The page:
Most of the passionate messages from CEOs in support of the Black community issued since the death of George Floyd are the brainchild of someone in PR. As you might imagine, brand managers are working overtime right now to make sure the companies they represent don’t fall from grace for saying the wrong thing in their official statements, or even worse, for saying nothing

Some of the people who write these messages are Black. In our personal lives we’re processing death, navigating grief, and organizing to prevent future deaths in our communities. At work, we’re balancing our professional commitment to a brand’s success, with our disbelief at how the situation is being approached by our employers. 

Companies are so busy worrying about optics that they’re fumbling their first opportunity to make change. How a business treats its Black staff while creating their brand’s messaging is a telling sign of how close they are to being an equitable company. 

Some Black communications professionals are being asked their opinion for the very first time in response to this crisis, for example. Normally being asked to take a seat at the table would be a moment of celebration in someone’s career, but in this scenario, someone Black has to consider multiple versions of reality. 

In the optimistic version, the opportunity to lead at work in this situation has multiple benefits. It’s a chance to potentially work with senior staff —which we all know is very unlikely to include Black executives—on a message of crucial importance during a historic reckoning. It’s a chance to be a part of supporting our community from inside a system that is set up to actively exclude Black people by taking up space in a business setting. 

The realistic version of events isn’t so straight forward. For Black people in the comms industry, participating in the formation of company messaging right now can come with a subset of complex considerations. 

It has us asking questions like: do I want to use my lived experience to help a company that doesn’t value me? Tone-deaf statements masquerading as expressions of solidarity are everywhere right now, and if more work environments fostered Black staff, fewer useless statements would see the light of day. 

You know the kind I mean. They mention racism, but don’t specifically mention the Black community. They shy away from using words like murder to describe what happened to Breonna Taylor, George Floyd, Andrew Loku, D’Andre Campbell, and countless other Black people who were inexplicably killed.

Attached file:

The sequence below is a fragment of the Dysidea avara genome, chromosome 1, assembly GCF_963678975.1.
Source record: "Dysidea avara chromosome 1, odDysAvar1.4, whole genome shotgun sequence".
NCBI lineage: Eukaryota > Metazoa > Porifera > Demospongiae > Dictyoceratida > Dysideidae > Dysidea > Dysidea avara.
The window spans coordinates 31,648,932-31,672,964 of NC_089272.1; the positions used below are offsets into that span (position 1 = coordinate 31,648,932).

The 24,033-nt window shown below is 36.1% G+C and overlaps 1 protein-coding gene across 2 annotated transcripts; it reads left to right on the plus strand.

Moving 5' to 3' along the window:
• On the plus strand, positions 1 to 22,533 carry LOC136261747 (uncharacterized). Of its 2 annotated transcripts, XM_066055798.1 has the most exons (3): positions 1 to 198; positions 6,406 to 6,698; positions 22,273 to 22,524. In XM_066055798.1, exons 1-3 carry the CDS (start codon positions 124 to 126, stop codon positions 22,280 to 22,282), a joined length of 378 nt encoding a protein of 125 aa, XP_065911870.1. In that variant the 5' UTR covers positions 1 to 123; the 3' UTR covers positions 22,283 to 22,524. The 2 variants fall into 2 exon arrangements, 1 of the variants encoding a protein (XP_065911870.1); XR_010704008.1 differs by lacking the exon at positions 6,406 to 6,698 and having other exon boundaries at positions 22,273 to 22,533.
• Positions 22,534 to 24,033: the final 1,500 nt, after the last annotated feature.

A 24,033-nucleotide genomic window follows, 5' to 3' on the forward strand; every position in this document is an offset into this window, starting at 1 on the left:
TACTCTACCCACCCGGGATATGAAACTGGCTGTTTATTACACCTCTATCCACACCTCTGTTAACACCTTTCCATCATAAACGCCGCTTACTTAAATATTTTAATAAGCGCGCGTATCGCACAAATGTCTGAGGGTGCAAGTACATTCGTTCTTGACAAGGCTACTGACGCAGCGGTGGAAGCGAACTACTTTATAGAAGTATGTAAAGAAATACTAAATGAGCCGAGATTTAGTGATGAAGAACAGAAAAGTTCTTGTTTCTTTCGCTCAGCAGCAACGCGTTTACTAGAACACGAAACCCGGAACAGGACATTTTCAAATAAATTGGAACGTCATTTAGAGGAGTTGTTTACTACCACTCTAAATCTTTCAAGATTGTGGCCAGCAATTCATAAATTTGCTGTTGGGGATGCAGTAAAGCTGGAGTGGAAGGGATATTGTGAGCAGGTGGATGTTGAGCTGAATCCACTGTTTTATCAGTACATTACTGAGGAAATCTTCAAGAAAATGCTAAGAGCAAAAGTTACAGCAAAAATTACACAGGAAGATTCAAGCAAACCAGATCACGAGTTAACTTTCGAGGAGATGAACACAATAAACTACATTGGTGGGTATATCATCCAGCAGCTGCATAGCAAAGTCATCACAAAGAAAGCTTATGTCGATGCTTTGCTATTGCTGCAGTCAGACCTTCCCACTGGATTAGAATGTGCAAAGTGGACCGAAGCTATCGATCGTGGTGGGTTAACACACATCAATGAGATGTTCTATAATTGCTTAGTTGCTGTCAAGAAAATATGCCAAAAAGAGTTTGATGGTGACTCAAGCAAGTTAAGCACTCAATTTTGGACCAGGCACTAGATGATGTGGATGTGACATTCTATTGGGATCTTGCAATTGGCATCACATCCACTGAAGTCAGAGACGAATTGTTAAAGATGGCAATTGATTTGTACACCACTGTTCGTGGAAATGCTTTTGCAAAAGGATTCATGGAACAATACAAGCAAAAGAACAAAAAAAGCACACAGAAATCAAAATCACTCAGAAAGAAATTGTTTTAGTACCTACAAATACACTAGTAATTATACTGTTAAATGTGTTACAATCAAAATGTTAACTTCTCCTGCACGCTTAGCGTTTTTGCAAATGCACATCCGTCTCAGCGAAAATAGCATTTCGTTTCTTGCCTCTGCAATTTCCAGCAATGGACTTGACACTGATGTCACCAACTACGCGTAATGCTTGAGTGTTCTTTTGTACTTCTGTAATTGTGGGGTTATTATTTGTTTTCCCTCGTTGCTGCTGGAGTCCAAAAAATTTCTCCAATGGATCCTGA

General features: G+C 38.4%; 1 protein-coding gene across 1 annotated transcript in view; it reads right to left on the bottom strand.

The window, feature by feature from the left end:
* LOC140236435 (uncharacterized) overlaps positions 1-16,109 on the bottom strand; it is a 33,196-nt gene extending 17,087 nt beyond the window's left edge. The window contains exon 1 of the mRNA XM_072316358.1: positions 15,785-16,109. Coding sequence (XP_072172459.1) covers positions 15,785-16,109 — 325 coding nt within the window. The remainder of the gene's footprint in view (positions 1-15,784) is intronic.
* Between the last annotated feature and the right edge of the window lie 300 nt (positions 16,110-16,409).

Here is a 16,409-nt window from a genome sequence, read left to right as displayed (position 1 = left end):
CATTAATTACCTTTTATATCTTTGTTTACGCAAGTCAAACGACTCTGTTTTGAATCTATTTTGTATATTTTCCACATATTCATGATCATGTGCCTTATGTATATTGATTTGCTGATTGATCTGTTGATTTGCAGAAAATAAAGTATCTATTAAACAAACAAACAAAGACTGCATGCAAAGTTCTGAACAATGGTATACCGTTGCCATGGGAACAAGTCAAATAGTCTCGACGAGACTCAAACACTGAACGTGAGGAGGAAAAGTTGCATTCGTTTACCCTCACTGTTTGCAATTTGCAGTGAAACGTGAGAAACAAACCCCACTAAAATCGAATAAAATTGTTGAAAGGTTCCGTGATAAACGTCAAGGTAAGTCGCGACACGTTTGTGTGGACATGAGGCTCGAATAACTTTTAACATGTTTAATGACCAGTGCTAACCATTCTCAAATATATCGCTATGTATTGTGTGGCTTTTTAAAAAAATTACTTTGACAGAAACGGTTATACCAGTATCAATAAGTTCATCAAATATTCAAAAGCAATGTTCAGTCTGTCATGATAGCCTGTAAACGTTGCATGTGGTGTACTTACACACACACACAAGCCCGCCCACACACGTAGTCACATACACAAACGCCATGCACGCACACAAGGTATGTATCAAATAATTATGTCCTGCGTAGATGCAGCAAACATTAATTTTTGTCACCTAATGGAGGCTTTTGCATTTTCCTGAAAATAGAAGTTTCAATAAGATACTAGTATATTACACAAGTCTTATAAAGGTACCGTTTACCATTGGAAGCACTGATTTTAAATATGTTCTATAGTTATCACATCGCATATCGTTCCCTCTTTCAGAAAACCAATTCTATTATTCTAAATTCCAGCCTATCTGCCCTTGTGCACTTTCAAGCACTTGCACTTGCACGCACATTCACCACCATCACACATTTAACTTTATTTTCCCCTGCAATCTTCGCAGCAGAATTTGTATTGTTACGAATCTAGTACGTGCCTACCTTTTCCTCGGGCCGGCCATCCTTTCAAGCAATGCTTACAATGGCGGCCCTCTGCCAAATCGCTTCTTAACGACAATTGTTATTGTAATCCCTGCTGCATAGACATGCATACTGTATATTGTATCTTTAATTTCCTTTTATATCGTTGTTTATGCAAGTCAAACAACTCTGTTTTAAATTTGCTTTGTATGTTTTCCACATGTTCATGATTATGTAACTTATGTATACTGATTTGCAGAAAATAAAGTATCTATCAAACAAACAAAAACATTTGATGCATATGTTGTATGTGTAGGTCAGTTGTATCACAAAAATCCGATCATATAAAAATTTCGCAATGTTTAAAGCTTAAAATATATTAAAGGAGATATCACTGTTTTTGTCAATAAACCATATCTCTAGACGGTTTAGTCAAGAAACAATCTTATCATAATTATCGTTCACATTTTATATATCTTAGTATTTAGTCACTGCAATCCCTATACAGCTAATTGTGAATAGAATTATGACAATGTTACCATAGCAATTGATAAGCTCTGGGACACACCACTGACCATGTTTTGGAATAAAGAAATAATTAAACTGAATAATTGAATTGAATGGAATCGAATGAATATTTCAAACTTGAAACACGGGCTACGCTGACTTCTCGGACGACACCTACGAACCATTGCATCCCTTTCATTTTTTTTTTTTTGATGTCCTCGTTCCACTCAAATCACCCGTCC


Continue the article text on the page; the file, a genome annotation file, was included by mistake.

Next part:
Being asked to contribute is an opportunity to intercept messaging that might cause further trauma. If I don’t, am I failing my community by knowingly letting more toxicity into the conversation through uninformed messaging? How can I maintain my integrity, sanity, commitment to community, and my professionalism — which are all being juggled in this moment? How much responsibility do I have the bandwidth and safety net to accommodate? 

For some people, this can be an empowering opportunity. But not every employer has created a comfortable environment for their Black teammates, so engaging someone Black on staff in this moment isn’t automatically welcome or complimentary. 

Compassion towards your Black comms colleagues right now could take many forms. Start with taking care of your own house before thinking about external messaging. Don’t let your team read about your next steps at the same time as the general public. Have an internal conversation. Remind your staff of the ways anti-racism is reflected in your organization’s values and practices. Acknowledge how the lynching of Black people reinforces a hierarchy that the company inevitably benefits from in some way. Bonus points if the conversation is not initiated by a Black teammate, and in no way involves relying on them for the educational component of the conversation unless those Black teammates have been trained in issues like anti-racism and oppression, or volunteer their input.

Consider giving your Black comms colleague the option to sit this one out. Recognize they might be exhausted, and while some people find conversation cathartic, others do not. If you don’t have anyone on staff with lived experience who is able to contribute, pay a Black person who is interested in offering their expertise to the company. Retain them during the ongoing work that you promise to do so your company doesn’t fail Black people moving forward.

My ability to write this belies my privilege. If you don’t think your Black teammate could comfortably voice the same concerns, then consider what you need to do to create that space, and start right now.

Nicole Edwards tells stories about health, tech and equity. She holds a master’s degree in journalism from Ryerson University, and is the founder of Mango Park, a podcast production company elevating the work of womxn and BIPOC creators. Follow Nicole on twitter. Find Mango Park on Instagram.